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National

  • Cardinals stun Texas, force World Series to Game 7

    ST. LOUIS (AP) — Hours after David Freese's home run plunked down on the grass patch beyond the center field wall, long after the ballpark emptied, a message still burned bright on the scoreboard: "See you TOMORROW NIGHT for Game 7 of the World Series!"

    Whatever happens, whether the St. Louis Cardinals or Texas Rangers win, they'll have a hard time topping Thursday night.

    "You had to be here to believe it," St. Louis manager Tony La Russa said.

    In one of the greatest thrillers in baseball history, the Cardinals twice rallied when they were down to their last strike of the season. First, Freese saved them with a two-run triple in the ninth, then Lance Berkman delivered a tying single in the 10th.

  • West Virginia will join Big 12

    The Big 12 has a replacement lined up for Missouri before it even leaves the conference.
    Acting quickly to make sure it maintains a 10-member lineup, the Big 12 approved bringing in West Virginia to replace Missouri when the Tigers complete their move to the Southeastern Conference, a person with knowledge of the decision said Tuesday.
    The person spoke on condition of anonymity because the Big 12 had not announced that the conference board of directors on Monday unanimously approved inviting West Virginia when Missouri’s spot comes open.

     

  • NBA talks resume today

    NEW YORK (AP) — NBA owners and players are meeting for a second straight day, shortly after finishing a 16-hour marathon with a federal mediator.
    The sides resumed talks about 10 a.m. Wednesday, about eight hours after they broke for the night.
    No bargaining had been expected Wednesday or Thursday, since the owners have board meetings schedules. But instead their labor relations committee came back for further discussions with the players’ association executive committee.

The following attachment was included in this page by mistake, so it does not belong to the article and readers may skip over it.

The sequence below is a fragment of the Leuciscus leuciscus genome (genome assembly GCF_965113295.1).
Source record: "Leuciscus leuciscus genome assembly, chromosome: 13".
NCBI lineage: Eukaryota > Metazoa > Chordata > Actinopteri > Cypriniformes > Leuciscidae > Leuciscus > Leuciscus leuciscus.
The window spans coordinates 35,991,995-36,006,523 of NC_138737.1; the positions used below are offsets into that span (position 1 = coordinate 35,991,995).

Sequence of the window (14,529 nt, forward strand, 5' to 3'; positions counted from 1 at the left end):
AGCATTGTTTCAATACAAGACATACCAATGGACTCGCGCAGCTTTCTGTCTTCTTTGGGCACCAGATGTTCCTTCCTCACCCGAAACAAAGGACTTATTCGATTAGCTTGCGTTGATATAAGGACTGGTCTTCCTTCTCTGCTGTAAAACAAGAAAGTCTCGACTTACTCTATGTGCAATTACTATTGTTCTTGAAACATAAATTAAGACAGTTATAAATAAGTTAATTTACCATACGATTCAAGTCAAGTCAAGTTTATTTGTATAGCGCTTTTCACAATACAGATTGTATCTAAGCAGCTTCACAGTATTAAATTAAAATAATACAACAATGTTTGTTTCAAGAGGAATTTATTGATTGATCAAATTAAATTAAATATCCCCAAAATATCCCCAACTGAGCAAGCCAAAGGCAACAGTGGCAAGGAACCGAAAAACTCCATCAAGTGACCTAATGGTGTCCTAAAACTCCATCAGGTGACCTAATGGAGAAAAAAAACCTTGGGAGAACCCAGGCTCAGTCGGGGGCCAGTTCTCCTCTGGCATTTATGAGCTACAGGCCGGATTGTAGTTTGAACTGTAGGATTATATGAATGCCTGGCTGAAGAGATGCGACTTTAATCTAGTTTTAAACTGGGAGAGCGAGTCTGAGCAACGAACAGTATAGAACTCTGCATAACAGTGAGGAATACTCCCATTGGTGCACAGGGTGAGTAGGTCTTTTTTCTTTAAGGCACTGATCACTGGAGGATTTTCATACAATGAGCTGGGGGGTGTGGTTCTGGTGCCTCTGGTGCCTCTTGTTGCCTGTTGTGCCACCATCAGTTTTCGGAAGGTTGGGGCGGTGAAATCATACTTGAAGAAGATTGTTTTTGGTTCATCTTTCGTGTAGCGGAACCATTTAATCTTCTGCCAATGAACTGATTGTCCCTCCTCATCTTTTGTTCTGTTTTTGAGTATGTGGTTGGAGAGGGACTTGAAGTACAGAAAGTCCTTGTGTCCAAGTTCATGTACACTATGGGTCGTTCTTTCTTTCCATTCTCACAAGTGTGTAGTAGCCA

Neither side commented on Tuesday’s talks at the request of mediator George Cohen.

  • Most drivers had no experience at Las Vegas

    The perfect storm: A high-banked oval crowded with the largest field of the season. Inexperienced or impatient drivers racing at more than 220 mph. Absolutely no room for error.
    What was supposed to be a season-ending showdown at Las Vegas Motor Speedway became instead a script for disaster Sunday: a fiery 15-car crash that killed popular two-time Indianapolis 500 winner Dan Wheldon and left the shaken auto racing community to deal with uncomfortable questions.
    The drivers knew the Las Vegas race was going to present challenges even before the season began.

  • Hey, stranger! Rangers, Cards meet in World Series

    Albert Pujols and Josh Hamilton in a matchup of MVP sluggers. Nelson Cruz and David Freese becoming bigger names with each home run swing. Pitching staffs full of shaky starters and shutdown relievers.

    Plus a Rally Squirrel and the Claw.

    The Texas Rangers and St. Louis Cardinals, with a lot of symmetry, are all set to get acquainted in the World Series.

    Leave it to ol' Arthur Rhodes to make the introductions. The 41-year-old lefty specialist began the year with Texas, wound up in St. Louis and is likely to get a ring either way.